Work
Shouldn’t
Hurt

Every month, thousands of Amazon workers get hurt on the job. Because they’re forced to work at a breakneck pace and penalized when they can’t keep up, 41% of Amazon warehouse workers report being injured on the clock. In fact, according to OSHA data, Amazon warehouses are twice as dangerous as other warehouses. The Senate launched an investigation into the safety crisis in Amazon warehouses one year ago. Join workers in the fight to end Amazon’s injury crisis – demand the Senate release its report and hold Amazon CEO Andy Jassy accountable for its appalling safety record.

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Workers Speak Out

Amazon Hurts Working People

Amazon’s business model is designed to churn through workers and punish anyone who might speak out. Amazon’s grueling system monitors workers’ speed or rate, tracks their movements each second, and imposes a constant threat of termination.

Amazon claims to simply monitor workflow — but in reality, surveillance and quotas are used to control physical movements and discipline workers, dictate when or if they can use the bathroom, and have been used to retaliate against worker organizing. A recent investigation in Washington State concluded that this high-pressure system violates the law.

The majority of warehouse workers are Black and Latinx, and these communities bear the brunt of Amazon’s abuse of power.

Amazon Harms Workers

The second largest private employer in the U.S., Amazon uses a system of surveillance and punishment to extract every ounce of productivity it deems possible. Its system monitors workers’ speed or rate and tracks their movements in one second increments using a metric called time off task. This system determines everything from when or if workers can use the bathroom to whether or not workers keep their jobs. This kind of tracking and punishment destroys bodies, minds, and futures.

Amazon Discards Workers

Amazon engineered a system to churn through workers. It discards injured and burnt out workers by the thousands. In 2019 alone, Amazon cycled through over a half a million workers. This is not happenstance. Rooted in practices going back to plantations, Amazon’s model accounts for continuous hiring and firing of workers––anything to keep up the backbreaking pace of work. The cost of this exploitative model is paid by workers, their families, and the public at large. Unchecked, Amazon will churn through entire workforces in communities across the country.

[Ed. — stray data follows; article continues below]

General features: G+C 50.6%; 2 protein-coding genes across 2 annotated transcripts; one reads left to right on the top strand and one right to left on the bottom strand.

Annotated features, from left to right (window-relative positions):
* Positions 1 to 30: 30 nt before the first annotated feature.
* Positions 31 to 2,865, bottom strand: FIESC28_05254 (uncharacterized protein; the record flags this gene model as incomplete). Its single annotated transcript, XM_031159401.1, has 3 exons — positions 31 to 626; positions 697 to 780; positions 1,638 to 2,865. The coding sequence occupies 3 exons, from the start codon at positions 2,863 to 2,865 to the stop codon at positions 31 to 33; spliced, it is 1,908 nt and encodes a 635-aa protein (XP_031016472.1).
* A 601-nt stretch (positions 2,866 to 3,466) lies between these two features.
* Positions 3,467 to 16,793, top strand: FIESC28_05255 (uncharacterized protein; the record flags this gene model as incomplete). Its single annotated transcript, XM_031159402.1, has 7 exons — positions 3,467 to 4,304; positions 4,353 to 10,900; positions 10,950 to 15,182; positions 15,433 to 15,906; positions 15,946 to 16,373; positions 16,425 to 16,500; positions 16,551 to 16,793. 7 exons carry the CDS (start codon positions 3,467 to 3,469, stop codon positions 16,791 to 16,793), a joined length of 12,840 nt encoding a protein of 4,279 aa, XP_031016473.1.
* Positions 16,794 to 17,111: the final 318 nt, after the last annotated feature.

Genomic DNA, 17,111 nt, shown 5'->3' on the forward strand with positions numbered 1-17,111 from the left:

Amazon Silences Workers

Amazon monitors and tracks everything from workers’ social media accounts to their bodies to their physical locations. Amazon workers aren’t managed, they are heavily policed. This extensive policing and surveillance threatens workers’ organizing and right to take collective action to address dangerous workplace conditions.

Amazon has a pattern of targeting this oppressive system against Black workers. During the height of the pandemic, Amazon fired several Black workers who spoke out for safe, COVID compliant work conditions. Amazon has also tried to disrupt unionization efforts led by Black workers in Staten Island and Bessemer, even violating the law. Today, Amazon is attempting to deny workers their rights by refusing to accept the union victory in Staten Island.

Amazon’s Failures

In 2021, Jeff Bezos pledged to make Amazon the “Earth’s Best Employer.” Since then, Amazon injury rates have worsened as the tech giant intensified its commitment to growth at the expense of workers. Amazon has still not remedied unsafe workplace conditions or high injury rates. Its facilities remain the most dangerous in the industry.

  • 38,348 injuries in 2023
  • 41% of workers report being injured at Amazon warehouses
  • 69% have taken unpaid time off in the past month due to pain or exhaustion
  • 59% spike in injuries during peak periods

We Need to Stop Amazon

Workers are fighting back and demanding the government step in to protect workers’ rights. Together we  must hold Amazon accountable, get justice for workers, and mandate the end of the high-tech sweatshop model. Amazon’s competitors have begun to adopt similar surveillance systems in an effort to remain competitive. As corporate giants battle over market share, workers are subjected to inhumane conditions and practices. It’s incumbent upon regulatory agencies to do everything within their power to protect worker rights. 

Join workers in calling on lawmakers, the Occupational Safety and Health Administration (OSHA), Department of Labor (DOL), National Labor Relations Board (NLRB), Federal Trade Commission (FTC), Equal Employment Opportunity Commission (EEOC), and Department of Justice (DOJ) to put the following measures in place:

End the high-tech sweatshop model

Congress should enact laws that restrict unsafe quotas and constant surveillance to ensure that workers are protected from abusive conditions.

Investigate Amazon’s abuses

Agencies tasked with safeguarding workers should work together to investigate Amazon for these widespread, systematic, and long-standing abuses, including: injuries, retaliation, and discrimination.

Modernize regulation and enforcement

As evidence mounts that pervasive surveillance and automated management can erode worker rights and working conditions, agencies should update and strengthen standards and enforcement to ensure Amazon’s model does not become standard.

Workers Rise Up

Amazon workers are speaking out and taking collective action to improve working conditions and protect against tech-driven exploitation. Workers are putting themselves on the line to push Amazon and lawmakers to make changes that will benefit workers across industry sectors and society at large. We seek to fortify workers rights, end dangerous workplace surveillance, and establish guidelines that prevent technology from being used to undermine workplace health and safety. Click here to join Amazon workers.

In Solidarity